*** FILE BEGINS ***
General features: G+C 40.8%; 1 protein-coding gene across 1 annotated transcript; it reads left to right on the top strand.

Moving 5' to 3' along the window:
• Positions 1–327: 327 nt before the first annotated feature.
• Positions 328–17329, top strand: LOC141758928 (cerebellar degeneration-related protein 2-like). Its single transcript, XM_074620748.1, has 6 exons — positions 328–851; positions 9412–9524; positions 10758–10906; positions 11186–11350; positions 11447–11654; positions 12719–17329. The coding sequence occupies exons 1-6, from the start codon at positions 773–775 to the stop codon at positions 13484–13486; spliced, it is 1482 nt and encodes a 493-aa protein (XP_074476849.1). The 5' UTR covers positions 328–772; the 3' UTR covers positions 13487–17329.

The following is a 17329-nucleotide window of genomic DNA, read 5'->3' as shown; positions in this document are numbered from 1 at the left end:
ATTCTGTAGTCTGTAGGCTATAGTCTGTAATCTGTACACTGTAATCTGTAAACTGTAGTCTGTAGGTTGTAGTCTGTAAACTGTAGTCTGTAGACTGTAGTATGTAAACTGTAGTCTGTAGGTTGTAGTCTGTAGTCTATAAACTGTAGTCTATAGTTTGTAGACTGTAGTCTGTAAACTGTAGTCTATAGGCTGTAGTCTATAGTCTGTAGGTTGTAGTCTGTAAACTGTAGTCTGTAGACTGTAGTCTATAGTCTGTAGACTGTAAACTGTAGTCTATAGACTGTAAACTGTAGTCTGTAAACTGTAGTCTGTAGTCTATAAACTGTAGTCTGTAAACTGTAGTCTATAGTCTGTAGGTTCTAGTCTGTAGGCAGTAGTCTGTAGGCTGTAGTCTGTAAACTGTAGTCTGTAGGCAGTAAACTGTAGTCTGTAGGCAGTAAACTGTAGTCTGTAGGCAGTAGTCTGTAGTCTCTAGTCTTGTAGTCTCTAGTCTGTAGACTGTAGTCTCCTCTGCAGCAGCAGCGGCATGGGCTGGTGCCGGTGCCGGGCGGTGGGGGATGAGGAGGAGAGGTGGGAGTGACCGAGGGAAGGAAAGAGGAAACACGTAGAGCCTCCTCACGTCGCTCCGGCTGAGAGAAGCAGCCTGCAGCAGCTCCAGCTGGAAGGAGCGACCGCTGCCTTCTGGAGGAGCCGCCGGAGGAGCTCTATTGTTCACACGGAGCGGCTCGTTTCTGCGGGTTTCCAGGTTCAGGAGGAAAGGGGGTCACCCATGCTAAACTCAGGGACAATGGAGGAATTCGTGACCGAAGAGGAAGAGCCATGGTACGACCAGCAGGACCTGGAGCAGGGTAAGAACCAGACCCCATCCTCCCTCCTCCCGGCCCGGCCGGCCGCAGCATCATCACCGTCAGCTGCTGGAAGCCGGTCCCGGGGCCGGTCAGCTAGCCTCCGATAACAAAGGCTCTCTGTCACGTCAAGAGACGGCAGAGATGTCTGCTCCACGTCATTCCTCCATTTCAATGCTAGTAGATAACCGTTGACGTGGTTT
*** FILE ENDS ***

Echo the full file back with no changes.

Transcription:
General features: G+C 40.8%; 1 protein-coding gene across 1 annotated transcript; it reads left to right on the top strand.

Moving 5' to 3' along the window:
• Positions 1–327: 327 nt before the first annotated feature.
• Positions 328–17329, top strand: LOC141758928 (cerebellar degeneration-related protein 2-like). Its single transcript, XM_074620748.1, has 6 exons — positions 328–851; positions 9412–9524; positions 10758–10906; positions 11186–11350; positions 11447–11654; positions 12719–17329. The coding sequence occupies exons 1-6, from the start codon at positions 773–775 to the stop codon at positions 13484–13486; spliced, it is 1482 nt and encodes a 493-aa protein (XP_074476849.1). The 5' UTR covers positions 328–772; the 3' UTR covers positions 13487–17329.

The following is a 17329-nucleotide window of genomic DNA, read 5'->3' as shown; positions in this document are numbered from 1 at the left end:
ATTCTGTAGTCTGTAGGCTATAGTCTGTAATCTGTACACTGTAATCTGTAAACTGTAGTCTGTAGGTTGTAGTCTGTAAACTGTAGTCTGTAGACTGTAGTATGTAAACTGTAGTCTGTAGGTTGTAGTCTGTAGTCTATAAACTGTAGTCTATAGTTTGTAGACTGTAGTCTGTAAACTGTAGTCTATAGGCTGTAGTCTATAGTCTGTAGGTTGTAGTCTGTAAACTGTAGTCTGTAGACTGTAGTCTATAGTCTGTAGACTGTAAACTGTAGTCTATAGACTGTAAACTGTAGTCTGTAAACTGTAGTCTGTAGTCTATAAACTGTAGTCTGTAAACTGTAGTCTATAGTCTGTAGGTTCTAGTCTGTAGGCAGTAGTCTGTAGGCTGTAGTCTGTAAACTGTAGTCTGTAGGCAGTAAACTGTAGTCTGTAGGCAGTAAACTGTAGTCTGTAGGCAGTAGTCTGTAGTCTCTAGTCTTGTAGTCTCTAGTCTGTAGACTGTAGTCTCCTCTGCAGCAGCAGCGGCATGGGCTGGTGCCGGTGCCGGGCGGTGGGGGATGAGGAGGAGAGGTGGGAGTGACCGAGGGAAGGAAAGAGGAAACACGTAGAGCCTCCTCACGTCGCTCCGGCTGAGAGAAGCAGCCTGCAGCAGCTCCAGCTGGAAGGAGCGACCGCTGCCTTCTGGAGGAGCCGCCGGAGGAGCTCTATTGTTCACACGGAGCGGCTCGTTTCTGCGGGTTTCCAGGTTCAGGAGGAAAGGGGGTCACCCATGCTAAACTCAGGGACAATGGAGGAATTCGTGACCGAAGAGGAAGAGCCATGGTACGACCAGCAGGACCTGGAGCAGGGTAAGAACCAGACCCCATCCTCCCTCCTCCCGGCCCGGCCGGCCGCAGCATCATCACCGTCAGCTGCTGGAAGCCGGTCCCGGGGCCGGTCAGCTAGCCTCCGATAACAAAGGCTCTCTGTCACGTCAAGAGACGGCAGAGATGTCTGCTCCACGTCATTCCTCCATTTCAATGCTAGTAGATAACCGTTGACGTGGTTT